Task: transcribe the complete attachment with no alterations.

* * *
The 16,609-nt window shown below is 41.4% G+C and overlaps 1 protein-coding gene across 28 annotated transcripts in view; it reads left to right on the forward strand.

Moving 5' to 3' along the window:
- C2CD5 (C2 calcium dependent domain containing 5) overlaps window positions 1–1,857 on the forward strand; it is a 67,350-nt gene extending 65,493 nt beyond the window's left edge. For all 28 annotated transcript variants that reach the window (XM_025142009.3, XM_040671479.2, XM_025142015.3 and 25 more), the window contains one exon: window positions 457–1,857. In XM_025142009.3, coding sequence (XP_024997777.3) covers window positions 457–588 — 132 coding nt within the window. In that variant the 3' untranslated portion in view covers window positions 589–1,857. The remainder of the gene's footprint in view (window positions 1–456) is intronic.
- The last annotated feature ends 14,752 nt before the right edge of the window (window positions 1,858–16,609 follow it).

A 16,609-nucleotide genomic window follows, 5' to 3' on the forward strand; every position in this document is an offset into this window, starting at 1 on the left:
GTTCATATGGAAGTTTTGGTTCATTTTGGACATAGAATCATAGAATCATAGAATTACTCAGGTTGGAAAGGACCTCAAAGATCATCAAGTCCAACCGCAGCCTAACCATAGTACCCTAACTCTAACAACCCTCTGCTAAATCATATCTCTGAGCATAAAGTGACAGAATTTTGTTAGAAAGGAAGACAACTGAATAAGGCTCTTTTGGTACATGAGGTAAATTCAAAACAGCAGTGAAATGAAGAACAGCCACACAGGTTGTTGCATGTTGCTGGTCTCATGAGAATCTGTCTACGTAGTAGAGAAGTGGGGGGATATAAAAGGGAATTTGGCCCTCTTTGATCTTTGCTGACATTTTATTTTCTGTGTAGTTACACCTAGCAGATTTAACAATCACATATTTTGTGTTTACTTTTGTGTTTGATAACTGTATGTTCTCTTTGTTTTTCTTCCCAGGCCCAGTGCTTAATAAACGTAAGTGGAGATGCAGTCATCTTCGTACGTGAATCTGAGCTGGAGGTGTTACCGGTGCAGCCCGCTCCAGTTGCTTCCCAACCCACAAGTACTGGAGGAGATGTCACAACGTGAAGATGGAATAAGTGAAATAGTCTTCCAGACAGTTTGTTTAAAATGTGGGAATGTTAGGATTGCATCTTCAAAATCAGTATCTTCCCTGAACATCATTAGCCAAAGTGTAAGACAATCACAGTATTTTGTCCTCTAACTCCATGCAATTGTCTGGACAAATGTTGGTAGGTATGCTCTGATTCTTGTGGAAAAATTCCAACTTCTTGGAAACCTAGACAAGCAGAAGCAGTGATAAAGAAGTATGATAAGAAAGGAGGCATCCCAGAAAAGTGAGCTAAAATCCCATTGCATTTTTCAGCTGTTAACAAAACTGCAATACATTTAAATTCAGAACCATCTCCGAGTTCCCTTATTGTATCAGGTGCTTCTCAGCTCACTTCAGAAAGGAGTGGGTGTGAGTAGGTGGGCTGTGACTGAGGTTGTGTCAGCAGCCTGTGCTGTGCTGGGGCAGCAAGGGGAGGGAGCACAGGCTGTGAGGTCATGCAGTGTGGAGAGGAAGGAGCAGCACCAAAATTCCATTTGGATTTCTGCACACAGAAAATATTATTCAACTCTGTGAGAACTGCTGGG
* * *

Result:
The 16,609-nt window shown below is 41.4% G+C and overlaps 1 protein-coding gene across 28 annotated transcripts in view; it reads left to right on the forward strand.

Moving 5' to 3' along the window:
- C2CD5 (C2 calcium dependent domain containing 5) overlaps window positions 1–1,857 on the forward strand; it is a 67,350-nt gene extending 65,493 nt beyond the window's left edge. For all 28 annotated transcript variants that reach the window (XM_025142009.3, XM_040671479.2, XM_025142015.3 and 25 more), the window contains one exon: window positions 457–1,857. In XM_025142009.3, coding sequence (XP_024997777.3) covers window positions 457–588 — 132 coding nt within the window. In that variant the 3' untranslated portion in view covers window positions 589–1,857. The remainder of the gene's footprint in view (window positions 1–456) is intronic.
- The last annotated feature ends 14,752 nt before the right edge of the window (window positions 1,858–16,609 follow it).

A 16,609-nucleotide genomic window follows, 5' to 3' on the forward strand; every position in this document is an offset into this window, starting at 1 on the left:
GTTCATATGGAAGTTTTGGTTCATTTTGGACATAGAATCATAGAATCATAGAATTACTCAGGTTGGAAAGGACCTCAAAGATCATCAAGTCCAACCGCAGCCTAACCATAGTACCCTAACTCTAACAACCCTCTGCTAAATCATATCTCTGAGCATAAAGTGACAGAATTTTGTTAGAAAGGAAGACAACTGAATAAGGCTCTTTTGGTACATGAGGTAAATTCAAAACAGCAGTGAAATGAAGAACAGCCACACAGGTTGTTGCATGTTGCTGGTCTCATGAGAATCTGTCTACGTAGTAGAGAAGTGGGGGGATATAAAAGGGAATTTGGCCCTCTTTGATCTTTGCTGACATTTTATTTTCTGTGTAGTTACACCTAGCAGATTTAACAATCACATATTTTGTGTTTACTTTTGTGTTTGATAACTGTATGTTCTCTTTGTTTTTCTTCCCAGGCCCAGTGCTTAATAAACGTAAGTGGAGATGCAGTCATCTTCGTACGTGAATCTGAGCTGGAGGTGTTACCGGTGCAGCCCGCTCCAGTTGCTTCCCAACCCACAAGTACTGGAGGAGATGTCACAACGTGAAGATGGAATAAGTGAAATAGTCTTCCAGACAGTTTGTTTAAAATGTGGGAATGTTAGGATTGCATCTTCAAAATCAGTATCTTCCCTGAACATCATTAGCCAAAGTGTAAGACAATCACAGTATTTTGTCCTCTAACTCCATGCAATTGTCTGGACAAATGTTGGTAGGTATGCTCTGATTCTTGTGGAAAAATTCCAACTTCTTGGAAACCTAGACAAGCAGAAGCAGTGATAAAGAAGTATGATAAGAAAGGAGGCATCCCAGAAAAGTGAGCTAAAATCCCATTGCATTTTTCAGCTGTTAACAAAACTGCAATACATTTAAATTCAGAACCATCTCCGAGTTCCCTTATTGTATCAGGTGCTTCTCAGCTCACTTCAGAAAGGAGTGGGTGTGAGTAGGTGGGCTGTGACTGAGGTTGTGTCAGCAGCCTGTGCTGTGCTGGGGCAGCAAGGGGAGGGAGCACAGGCTGTGAGGTCATGCAGTGTGGAGAGGAAGGAGCAGCACCAAAATTCCATTTGGATTTCTGCACACAGAAAATATTATTCAACTCTGTGAGAACTGCTGGG